There has been much recent celebration of the success of African 'civil society' in forging global connections through an ever-growing diaspora. Against the background of such celebrations, this innovative book sheds light on the diasporic networks - 'home associations' - whose economic contributions are being used to develop home. Despite these networks being part of the flow of migrants' resources back to Africa that now outweighs official development assistance, the relationship between the flow of capital and social and political change are still poorly understood.
Looking in particular at Cameroon and Tanzania, the authors examine the networks of migrants that have been created by making 'home associations' international. They argue that claims in favour of enlarging 'civil society' in Africa must be placed in the broader context of the political economy of migration and wider debates concerning ethnicity and belonging. They demonstrate both that diasporic development is distinct from mainstream development, and that it is an uneven historical process in which some 'homes' are better placed to take advantage of global connections than others.
In doing so, the book engages critically with the current enthusiasm among policy-makers for treating the African diaspora as an untapped resource for combating poverty. Its focus on diasporic networks, rather than private remittances, reveals the particular successes and challenges diasporas face in acting as a group, not least in mobilising members of the diaspora to fulfill obligations to home.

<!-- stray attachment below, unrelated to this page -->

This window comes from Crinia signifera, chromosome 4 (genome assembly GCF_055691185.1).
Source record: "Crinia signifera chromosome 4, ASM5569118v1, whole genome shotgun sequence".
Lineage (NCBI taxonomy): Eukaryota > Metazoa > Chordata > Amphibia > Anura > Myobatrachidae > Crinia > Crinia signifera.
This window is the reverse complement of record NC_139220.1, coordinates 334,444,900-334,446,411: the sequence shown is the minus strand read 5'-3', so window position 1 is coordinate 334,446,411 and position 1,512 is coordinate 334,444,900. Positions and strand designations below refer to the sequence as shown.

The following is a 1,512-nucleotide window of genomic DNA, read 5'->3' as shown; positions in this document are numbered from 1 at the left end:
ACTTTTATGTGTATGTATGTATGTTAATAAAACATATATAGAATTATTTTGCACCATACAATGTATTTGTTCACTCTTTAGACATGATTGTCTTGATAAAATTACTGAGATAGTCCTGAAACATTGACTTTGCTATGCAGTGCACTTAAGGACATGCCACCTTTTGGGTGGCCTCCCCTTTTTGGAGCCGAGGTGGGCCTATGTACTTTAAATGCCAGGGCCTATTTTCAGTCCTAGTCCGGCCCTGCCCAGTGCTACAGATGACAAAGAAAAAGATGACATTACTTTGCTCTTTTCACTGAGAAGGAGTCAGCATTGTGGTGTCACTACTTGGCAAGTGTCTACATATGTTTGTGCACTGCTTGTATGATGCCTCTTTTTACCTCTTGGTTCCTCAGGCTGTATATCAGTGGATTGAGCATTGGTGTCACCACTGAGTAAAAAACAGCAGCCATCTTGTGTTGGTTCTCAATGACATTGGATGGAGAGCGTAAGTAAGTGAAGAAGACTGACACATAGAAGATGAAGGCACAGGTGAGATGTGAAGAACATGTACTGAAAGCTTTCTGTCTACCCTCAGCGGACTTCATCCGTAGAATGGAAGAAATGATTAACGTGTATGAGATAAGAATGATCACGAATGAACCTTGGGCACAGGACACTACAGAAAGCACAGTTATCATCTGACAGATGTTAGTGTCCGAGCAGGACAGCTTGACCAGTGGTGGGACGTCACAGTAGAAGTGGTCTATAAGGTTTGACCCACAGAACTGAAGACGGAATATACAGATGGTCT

Publisher: Zed Books Ltd
Number of pages: 272
Weight: 340 g
Dimensions: 216 x 138 x 138 mm
'This engaging and well-written book offers a richly empirical analysis of the roles of diaspora associations in development back home. Ultimately, the book requires us to rethink many assumptions about the migration-development nexus for Africa, recentering the discussion on nuances, context, heterogeneity, and the everyday lives of people who make these long journeys'
Garth Myers, Kansas University
'This is a timely addition to ongoing discourse on the structure and diverse character of African home associations. The authors' incisive participatory research has convinced them that despite their limitations, these associations offer transformative possibilities. Policy makers, researchers, students, development partners and relevant stakeholders will find the book very informative'
Aderanti Adepoju, Network of Migration Research on Africa
'Showing the entanglement of national and local politics and elites with a sense of obligation and loyalty to place, this original book reveals the limits and potentialities of 'home' associations in the modern development project. A must for overseas developers the book illuminates an important field of enduring interest'
Pnina Werbner, University of Keele